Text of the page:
We met at the park, the one where a paved trail winds around an open grass field. He walked his tiny black poodle in one direction. I walked my midsize white Eskie in the other, and we would cross paths, usually beneath the tall cedar trees that provided welcome shade in the summer, and protection from rain the rest of the year.
His name was Don. The poodle was Mon Cheri, his neighbor’s dog that he borrowed for his morning walks.
Don would see us approaching on the trail, and would exclaim, “Look, Mon Cheri, it’s your friend!”
Mon Cheri would growl at my Chules and strain at her leash to gain distance. Don didn’t seem to notice, and neither did Chules.
Don would smile at Chules. “What a happy dog! Isn’t he pretty, Mon Cheri?”
At some point, Don changed direction on how he walked the loop, from clockwise to counterclockwise. I changed direction, too. Don seemed nice enough, but no matter how many times he tried to cajole Mon Cheri about her happy fluffy dog friend, Mon Cheri still rejected Chules.
Over time, our conversations expanded. I told him about stripping the old oak floors in my house. He warned me about fumes and gas pilot lights, lest they meet and blow up the house.
Don explained his reason for changing directions on the loop. It was easier to navigate a small incline in the path.
“You can’t see it, but it’s there,” he said.
He was right. I couldn’t see it.
I didn’t see Don for a while, and then one day he was back. He had shaved his beard, and maybe his head as well. He always wore a flat newsboy cap, and I had never noticed his hair length. His pace had slowed considerably.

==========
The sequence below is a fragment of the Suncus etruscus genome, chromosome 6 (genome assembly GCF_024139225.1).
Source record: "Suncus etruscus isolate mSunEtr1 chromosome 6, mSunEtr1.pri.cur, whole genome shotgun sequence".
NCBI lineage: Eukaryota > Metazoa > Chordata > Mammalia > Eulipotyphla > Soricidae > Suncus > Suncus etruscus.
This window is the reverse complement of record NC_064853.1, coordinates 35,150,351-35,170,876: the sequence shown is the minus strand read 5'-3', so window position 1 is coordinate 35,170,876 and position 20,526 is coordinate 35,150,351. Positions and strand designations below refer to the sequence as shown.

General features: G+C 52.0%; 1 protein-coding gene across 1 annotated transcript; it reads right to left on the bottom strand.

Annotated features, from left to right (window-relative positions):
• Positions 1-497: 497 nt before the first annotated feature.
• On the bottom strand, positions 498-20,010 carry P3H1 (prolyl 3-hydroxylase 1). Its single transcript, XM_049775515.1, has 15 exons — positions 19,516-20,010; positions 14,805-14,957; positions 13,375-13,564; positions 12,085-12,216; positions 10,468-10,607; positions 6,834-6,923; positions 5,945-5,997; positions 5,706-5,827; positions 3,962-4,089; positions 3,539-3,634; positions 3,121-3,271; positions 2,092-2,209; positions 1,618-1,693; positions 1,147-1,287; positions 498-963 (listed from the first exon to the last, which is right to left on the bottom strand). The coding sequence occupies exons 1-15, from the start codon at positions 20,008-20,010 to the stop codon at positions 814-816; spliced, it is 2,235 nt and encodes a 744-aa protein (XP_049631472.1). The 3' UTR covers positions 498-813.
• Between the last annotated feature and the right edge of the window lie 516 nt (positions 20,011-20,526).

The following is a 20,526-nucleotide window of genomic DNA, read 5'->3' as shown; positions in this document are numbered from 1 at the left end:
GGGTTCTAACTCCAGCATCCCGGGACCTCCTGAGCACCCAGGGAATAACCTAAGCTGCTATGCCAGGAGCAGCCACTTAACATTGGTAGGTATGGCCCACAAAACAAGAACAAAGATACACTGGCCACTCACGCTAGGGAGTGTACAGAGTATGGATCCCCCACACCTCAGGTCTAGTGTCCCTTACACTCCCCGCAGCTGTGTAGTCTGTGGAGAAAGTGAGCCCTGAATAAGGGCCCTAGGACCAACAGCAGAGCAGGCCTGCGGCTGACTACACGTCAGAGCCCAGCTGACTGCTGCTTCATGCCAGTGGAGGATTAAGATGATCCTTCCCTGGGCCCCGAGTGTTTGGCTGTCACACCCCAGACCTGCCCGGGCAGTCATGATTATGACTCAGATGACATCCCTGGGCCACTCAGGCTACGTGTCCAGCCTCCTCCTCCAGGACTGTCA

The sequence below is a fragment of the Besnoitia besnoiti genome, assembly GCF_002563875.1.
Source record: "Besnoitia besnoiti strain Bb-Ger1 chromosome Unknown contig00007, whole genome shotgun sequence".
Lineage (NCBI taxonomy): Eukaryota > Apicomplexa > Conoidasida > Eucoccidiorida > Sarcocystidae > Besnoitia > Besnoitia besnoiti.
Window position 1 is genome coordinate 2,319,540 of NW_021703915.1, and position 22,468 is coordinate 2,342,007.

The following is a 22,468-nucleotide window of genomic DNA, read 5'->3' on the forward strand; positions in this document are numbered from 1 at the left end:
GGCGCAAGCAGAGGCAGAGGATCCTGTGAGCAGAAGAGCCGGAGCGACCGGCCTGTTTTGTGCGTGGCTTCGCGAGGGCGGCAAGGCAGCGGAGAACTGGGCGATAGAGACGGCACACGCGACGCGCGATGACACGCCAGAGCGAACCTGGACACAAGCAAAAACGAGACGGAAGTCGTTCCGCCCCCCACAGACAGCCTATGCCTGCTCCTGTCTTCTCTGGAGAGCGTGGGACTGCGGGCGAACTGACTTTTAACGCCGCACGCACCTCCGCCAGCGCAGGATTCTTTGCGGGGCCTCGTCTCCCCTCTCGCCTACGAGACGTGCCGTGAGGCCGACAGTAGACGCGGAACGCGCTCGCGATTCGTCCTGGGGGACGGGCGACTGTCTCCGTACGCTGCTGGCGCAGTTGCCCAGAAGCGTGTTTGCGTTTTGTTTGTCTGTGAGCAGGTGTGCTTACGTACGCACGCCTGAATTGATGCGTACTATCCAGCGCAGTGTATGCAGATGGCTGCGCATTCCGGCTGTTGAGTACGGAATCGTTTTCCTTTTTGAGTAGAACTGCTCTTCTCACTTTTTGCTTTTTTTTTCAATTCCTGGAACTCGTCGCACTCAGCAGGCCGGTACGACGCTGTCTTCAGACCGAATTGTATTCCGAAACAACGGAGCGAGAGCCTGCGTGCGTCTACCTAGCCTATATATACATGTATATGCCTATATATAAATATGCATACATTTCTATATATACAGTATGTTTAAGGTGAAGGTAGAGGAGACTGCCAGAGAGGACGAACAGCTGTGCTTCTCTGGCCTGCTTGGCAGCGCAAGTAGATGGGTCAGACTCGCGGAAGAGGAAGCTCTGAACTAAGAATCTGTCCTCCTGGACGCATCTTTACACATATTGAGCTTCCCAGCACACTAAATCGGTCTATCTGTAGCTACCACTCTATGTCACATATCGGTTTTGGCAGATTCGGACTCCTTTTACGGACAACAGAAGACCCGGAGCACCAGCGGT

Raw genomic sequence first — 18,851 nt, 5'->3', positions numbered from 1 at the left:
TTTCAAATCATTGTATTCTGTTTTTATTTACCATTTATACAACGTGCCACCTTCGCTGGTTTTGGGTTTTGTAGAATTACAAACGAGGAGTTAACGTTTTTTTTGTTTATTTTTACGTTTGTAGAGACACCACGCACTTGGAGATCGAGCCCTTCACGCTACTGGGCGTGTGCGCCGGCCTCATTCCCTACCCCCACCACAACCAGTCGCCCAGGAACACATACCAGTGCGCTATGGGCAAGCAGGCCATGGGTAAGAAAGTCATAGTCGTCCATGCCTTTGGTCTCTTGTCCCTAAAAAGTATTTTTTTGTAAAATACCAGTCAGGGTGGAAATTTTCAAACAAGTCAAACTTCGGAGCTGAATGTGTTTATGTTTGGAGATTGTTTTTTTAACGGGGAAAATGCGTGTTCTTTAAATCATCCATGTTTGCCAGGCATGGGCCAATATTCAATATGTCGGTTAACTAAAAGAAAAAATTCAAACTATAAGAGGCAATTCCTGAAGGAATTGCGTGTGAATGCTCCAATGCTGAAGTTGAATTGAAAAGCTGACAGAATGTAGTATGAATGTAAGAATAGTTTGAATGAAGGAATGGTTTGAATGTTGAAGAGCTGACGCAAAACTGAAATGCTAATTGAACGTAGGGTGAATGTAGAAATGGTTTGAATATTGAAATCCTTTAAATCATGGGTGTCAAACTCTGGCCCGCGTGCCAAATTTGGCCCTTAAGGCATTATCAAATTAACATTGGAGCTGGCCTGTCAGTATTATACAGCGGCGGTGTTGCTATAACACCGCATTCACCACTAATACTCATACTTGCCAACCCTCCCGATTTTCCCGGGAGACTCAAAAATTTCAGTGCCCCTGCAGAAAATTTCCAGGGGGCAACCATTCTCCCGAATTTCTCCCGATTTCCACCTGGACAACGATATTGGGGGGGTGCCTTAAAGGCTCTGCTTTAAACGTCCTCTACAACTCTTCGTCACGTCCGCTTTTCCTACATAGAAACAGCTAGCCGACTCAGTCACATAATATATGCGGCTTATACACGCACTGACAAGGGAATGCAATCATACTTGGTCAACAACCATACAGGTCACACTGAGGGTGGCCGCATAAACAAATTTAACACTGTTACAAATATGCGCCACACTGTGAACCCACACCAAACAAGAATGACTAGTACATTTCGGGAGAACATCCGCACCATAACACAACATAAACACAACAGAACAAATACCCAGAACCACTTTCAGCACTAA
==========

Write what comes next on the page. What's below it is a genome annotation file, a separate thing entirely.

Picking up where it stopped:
“How are you doing?” I asked. “I’ve missed seeing you.”
“Oh,” he replied. “I’ve been coming later than I used to. I don’t get up as early in the mornings anymore. And on Sundays I go to church. It’s nice to see everyone.”
I contemplated inviting Don out for coffee. He seemed lonely. And frail. More frail each time we met. But it felt awkward, so I didn’t ask.
One day, we met on the path, and Don told me about receiving chemotherapy. He’d decided to stop treatment and resort to positive visualization and healthy eating and “all those things they say to do.”
This was the first time Don had spoken of his health, or anything intimate or personal at all. I didn’t know what to say.
I made some throat noises that I hoped were consoling, and agreed when he said sometimes it’s best to let things take their course.
He was tired, I could tell. Tired of struggling to walk up imperceptible inclines. Tired of fighting battles he would ultimately lose. He’d even given up on trying to convince Mon Cheri that she and Chules were fast friends.
I didn’t see Don after that.
One day I crossed paths at the park with another man and his dog. I had seen them on several occasions stop and speak with Don, just as I had done.
“Have you seen Don lately?” I asked.
“The gentleman with the little black poodle and the newsboy cap. He used to walk here, but I haven’t seen him in a while.”
The man didn’t know who I meant.
I cried for Don. I hoped he’d had a good life. I hoped he’d been loved.
Chules and I don’t visit that park much anymore. We walk a different trail now, where we sometimes cross paths with a man and his midsize black dog named Pink.